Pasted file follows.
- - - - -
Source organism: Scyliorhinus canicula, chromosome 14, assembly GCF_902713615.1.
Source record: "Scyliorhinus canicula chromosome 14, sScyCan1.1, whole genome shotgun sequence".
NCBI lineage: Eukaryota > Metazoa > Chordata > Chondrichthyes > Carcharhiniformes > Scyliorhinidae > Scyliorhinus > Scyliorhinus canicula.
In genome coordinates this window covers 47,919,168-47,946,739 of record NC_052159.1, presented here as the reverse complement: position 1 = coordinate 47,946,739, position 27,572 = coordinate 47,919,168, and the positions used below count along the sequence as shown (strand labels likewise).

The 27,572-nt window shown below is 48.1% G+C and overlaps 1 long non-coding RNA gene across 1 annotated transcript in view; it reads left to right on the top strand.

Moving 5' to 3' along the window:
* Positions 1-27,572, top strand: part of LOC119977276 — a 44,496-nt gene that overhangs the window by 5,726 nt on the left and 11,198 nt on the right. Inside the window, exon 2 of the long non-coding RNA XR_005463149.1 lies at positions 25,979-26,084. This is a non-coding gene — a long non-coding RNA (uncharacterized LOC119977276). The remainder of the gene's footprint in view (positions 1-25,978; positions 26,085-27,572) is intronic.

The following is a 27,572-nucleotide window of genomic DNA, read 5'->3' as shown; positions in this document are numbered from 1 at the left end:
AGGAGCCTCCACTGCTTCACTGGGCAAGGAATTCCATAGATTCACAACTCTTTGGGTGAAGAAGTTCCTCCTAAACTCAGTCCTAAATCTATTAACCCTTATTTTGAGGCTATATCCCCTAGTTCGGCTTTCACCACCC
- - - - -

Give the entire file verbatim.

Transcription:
Source organism: Scyliorhinus canicula, chromosome 14, assembly GCF_902713615.1.
Source record: "Scyliorhinus canicula chromosome 14, sScyCan1.1, whole genome shotgun sequence".
NCBI lineage: Eukaryota > Metazoa > Chordata > Chondrichthyes > Carcharhiniformes > Scyliorhinidae > Scyliorhinus > Scyliorhinus canicula.
In genome coordinates this window covers 47,919,168-47,946,739 of record NC_052159.1, presented here as the reverse complement: position 1 = coordinate 47,946,739, position 27,572 = coordinate 47,919,168, and the positions used below count along the sequence as shown (strand labels likewise).

The 27,572-nt window shown below is 48.1% G+C and overlaps 1 long non-coding RNA gene across 1 annotated transcript in view; it reads left to right on the top strand.

Moving 5' to 3' along the window:
* Positions 1-27,572, top strand: part of LOC119977276 — a 44,496-nt gene that overhangs the window by 5,726 nt on the left and 11,198 nt on the right. Inside the window, exon 2 of the long non-coding RNA XR_005463149.1 lies at positions 25,979-26,084. This is a non-coding gene — a long non-coding RNA (uncharacterized LOC119977276). The remainder of the gene's footprint in view (positions 1-25,978; positions 26,085-27,572) is intronic.

The following is a 27,572-nucleotide window of genomic DNA, read 5'->3' as shown; positions in this document are numbered from 1 at the left end:
AGGAGCCTCCACTGCTTCACTGGGCAAGGAATTCCATAGATTCACAACTCTTTGGGTGAAGAAGTTCCTCCTAAACTCAGTCCTAAATCTATTAACCCTTATTTTGAGGCTATATCCCCTAGTTCGGCTTTCACCACCC